Sept. 10, 5 pm, Zelyony Teatr (Green Theater, at the back of Gorky Park), 9 Krymsky Val, bldg. 33, m. Park Kultury/Shabolovskaya
This season’s last major outdoor music festival features just about all of the country’s best known folk rock artists.
Natalia O’Shea and Melnitsa
FolkDay’s main highlight is expected to be a performance by Novosibirsk-based Kalinov Most. These pioneers on the domestic folk rock scene are celebrating their 25th anniversary this year. They have prepared a program in which the band’s older hits are mixed with tracks from its most recent release – last year’s album “Eskhato.” Throughout its career, Kalinov Most, fronted by Dmitry Revyakin, has put out a dozen studio albums, plus several live albums and compilations.
While the audience of Kalinov Most includes people from several generations, the festival’s other headliner, Melnitsa, is primarily known by younger fans. Fronted by Natalia O’Shea (born Nikolayeva), Melnitsa was formed in 1999 and has four studio albums to its name. Melnitsa’s most recent full-fledged album, “Dikiye Travy” (“Wild Grasses”), was released in 2009. Earlier this year, the band released a limitededition compilation, “Rozhdestvenskiye Pesni” (“Christmas Songs”).
The band’s performance at Folk- Day is to mark Melnitsa’s comeback from a hiatus. “This year, Melnitsa will be well rested and ready to take the stage like a battlefield,” O’Shea was quoted as saying in the festival’s press releases.
Incidentally, O’Shea recently recorded a track, “Ryadom Byt” (“Next To Each Other”), with another participant of FolkDay, the band Posle 11. They are expected to perform the song live at the festival.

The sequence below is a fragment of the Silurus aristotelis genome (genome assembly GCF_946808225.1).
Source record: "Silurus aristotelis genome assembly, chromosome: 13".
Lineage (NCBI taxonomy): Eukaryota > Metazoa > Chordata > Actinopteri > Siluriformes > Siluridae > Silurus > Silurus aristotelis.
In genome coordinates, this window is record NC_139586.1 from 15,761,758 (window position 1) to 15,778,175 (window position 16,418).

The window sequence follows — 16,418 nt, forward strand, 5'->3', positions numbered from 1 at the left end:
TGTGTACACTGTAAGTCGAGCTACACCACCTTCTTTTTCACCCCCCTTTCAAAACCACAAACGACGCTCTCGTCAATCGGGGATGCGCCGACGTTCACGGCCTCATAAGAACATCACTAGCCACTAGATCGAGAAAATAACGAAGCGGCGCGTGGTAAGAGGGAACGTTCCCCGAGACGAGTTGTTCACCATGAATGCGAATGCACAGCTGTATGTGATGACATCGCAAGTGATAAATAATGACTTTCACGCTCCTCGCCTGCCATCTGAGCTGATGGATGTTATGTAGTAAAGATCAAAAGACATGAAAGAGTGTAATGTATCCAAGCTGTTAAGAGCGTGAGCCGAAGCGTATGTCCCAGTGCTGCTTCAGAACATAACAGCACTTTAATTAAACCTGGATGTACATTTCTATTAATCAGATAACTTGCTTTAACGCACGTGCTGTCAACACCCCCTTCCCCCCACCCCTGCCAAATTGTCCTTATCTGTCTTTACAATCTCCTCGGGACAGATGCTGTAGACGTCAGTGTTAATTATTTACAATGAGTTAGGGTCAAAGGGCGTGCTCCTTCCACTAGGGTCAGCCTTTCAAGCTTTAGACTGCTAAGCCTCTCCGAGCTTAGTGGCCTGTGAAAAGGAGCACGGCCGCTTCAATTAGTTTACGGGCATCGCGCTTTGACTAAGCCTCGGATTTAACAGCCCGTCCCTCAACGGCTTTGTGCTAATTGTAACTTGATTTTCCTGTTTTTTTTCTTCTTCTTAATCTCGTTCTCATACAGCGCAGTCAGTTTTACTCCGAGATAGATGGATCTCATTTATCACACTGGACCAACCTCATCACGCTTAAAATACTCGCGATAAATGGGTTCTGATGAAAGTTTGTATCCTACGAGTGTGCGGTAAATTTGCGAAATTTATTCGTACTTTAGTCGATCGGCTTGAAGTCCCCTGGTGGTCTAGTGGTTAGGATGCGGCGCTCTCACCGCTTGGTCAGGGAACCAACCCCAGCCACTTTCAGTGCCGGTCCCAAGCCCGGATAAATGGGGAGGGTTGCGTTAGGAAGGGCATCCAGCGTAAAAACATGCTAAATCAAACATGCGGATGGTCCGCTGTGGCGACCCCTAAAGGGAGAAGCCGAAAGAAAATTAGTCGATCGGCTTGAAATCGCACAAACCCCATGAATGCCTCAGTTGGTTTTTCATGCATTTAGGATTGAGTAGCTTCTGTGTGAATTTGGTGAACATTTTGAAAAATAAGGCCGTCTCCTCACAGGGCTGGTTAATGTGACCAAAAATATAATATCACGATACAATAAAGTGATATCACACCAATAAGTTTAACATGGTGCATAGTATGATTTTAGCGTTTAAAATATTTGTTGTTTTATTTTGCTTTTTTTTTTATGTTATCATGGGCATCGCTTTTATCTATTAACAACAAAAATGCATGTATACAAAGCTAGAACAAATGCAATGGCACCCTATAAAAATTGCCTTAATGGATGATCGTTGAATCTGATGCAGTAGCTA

Other artists taking the stage at FolkDay represent different areas within a broad field of folk rock. For instance, Anna Pingina (aka Pingy) is known for her more experimental approach to folk music, which she tries to translate into contemporary language. In addition to traditional rock instruments, Pingina heavily uses electronic samples and is one of the most prominent figures on the Russian ethno-electronic scene.
© Photo / Courtesy of Otava Yo
The band Ivan Kupala also mixes folk tunes with electronic samples. Last summer the band returned to recording and performing after a long break. Formed in 1998, Ivan Kupala achieved renown with its hit “Kostroma.” Earlier this year, the band released a new single, “Stary,” and new material is expected soon.
Also on the bill are Otava Yo, who interpret well-known tunes on ethnic instruments; the Russian-Georgian band Soulmama, mixing Georgian folk with blues, hip hop and soul; and the acoustic duo of Belarus-born Alesya Alisiyevich and Andrei Kutuzov, a singer/songwriter from Nizhny Novgorod.
Read other articles of the print issue “The Moscow News #69”